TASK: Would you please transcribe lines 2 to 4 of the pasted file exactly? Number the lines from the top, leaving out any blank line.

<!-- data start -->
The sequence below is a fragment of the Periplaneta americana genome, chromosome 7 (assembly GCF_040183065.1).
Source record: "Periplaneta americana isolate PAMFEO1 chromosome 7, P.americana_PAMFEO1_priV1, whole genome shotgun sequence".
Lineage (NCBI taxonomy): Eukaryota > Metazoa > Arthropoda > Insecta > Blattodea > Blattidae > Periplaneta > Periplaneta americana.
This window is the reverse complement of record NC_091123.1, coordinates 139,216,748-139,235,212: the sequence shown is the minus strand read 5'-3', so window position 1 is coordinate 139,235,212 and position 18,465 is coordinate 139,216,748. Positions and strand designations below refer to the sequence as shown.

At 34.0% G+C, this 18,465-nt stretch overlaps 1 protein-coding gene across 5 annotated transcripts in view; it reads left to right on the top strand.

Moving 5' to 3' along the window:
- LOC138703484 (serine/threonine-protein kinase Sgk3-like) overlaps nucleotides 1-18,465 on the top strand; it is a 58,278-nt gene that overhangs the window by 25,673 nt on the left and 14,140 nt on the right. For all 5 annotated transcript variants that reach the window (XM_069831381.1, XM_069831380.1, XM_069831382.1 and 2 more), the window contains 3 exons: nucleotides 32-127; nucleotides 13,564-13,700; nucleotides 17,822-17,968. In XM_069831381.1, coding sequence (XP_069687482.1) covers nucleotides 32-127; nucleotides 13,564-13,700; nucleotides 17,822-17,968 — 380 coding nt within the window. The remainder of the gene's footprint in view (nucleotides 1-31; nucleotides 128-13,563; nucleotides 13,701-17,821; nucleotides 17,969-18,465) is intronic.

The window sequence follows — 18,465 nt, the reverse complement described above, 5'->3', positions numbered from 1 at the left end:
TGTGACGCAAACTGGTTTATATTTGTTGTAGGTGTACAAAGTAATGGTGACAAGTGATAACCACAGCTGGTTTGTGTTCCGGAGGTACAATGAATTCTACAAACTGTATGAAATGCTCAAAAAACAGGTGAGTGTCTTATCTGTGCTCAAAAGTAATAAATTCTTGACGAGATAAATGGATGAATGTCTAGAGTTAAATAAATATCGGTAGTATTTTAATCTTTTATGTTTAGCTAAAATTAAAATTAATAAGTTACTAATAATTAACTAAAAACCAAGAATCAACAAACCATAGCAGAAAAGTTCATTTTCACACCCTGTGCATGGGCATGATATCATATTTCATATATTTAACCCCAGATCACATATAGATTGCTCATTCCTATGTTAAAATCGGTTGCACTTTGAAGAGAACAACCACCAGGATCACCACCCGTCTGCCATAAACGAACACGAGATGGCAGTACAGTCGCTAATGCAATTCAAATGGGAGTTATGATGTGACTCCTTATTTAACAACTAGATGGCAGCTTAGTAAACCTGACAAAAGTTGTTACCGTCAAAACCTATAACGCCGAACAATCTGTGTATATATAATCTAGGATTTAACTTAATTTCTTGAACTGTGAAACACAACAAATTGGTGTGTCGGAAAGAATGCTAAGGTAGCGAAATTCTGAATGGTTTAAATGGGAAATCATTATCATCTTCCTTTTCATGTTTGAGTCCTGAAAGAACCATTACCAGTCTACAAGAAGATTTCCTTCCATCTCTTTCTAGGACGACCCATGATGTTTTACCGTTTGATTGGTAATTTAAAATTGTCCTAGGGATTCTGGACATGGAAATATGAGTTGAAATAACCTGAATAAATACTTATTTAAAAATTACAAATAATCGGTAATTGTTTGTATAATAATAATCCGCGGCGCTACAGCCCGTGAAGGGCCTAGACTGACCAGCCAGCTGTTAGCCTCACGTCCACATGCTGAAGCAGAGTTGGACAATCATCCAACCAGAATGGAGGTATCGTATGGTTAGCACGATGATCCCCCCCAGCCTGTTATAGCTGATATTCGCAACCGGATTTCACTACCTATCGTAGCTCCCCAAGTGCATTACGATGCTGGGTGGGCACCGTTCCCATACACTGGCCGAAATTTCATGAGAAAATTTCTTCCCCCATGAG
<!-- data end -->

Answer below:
Source record: "Periplaneta americana isolate PAMFEO1 chromosome 7, P.americana_PAMFEO1_priV1, whole genome shotgun sequence".
Lineage (NCBI taxonomy): Eukaryota > Metazoa > Arthropoda > Insecta > Blattodea > Blattidae > Periplaneta > Periplaneta americana.
This window is the reverse complement of record NC_091123.1, coordinates 139,216,748-139,235,212: the sequence shown is the minus strand read 5'-3', so window position 1 is coordinate 139,235,212 and position 18,465 is coordinate 139,216,748. Positions and strand designations below refer to the sequence as shown.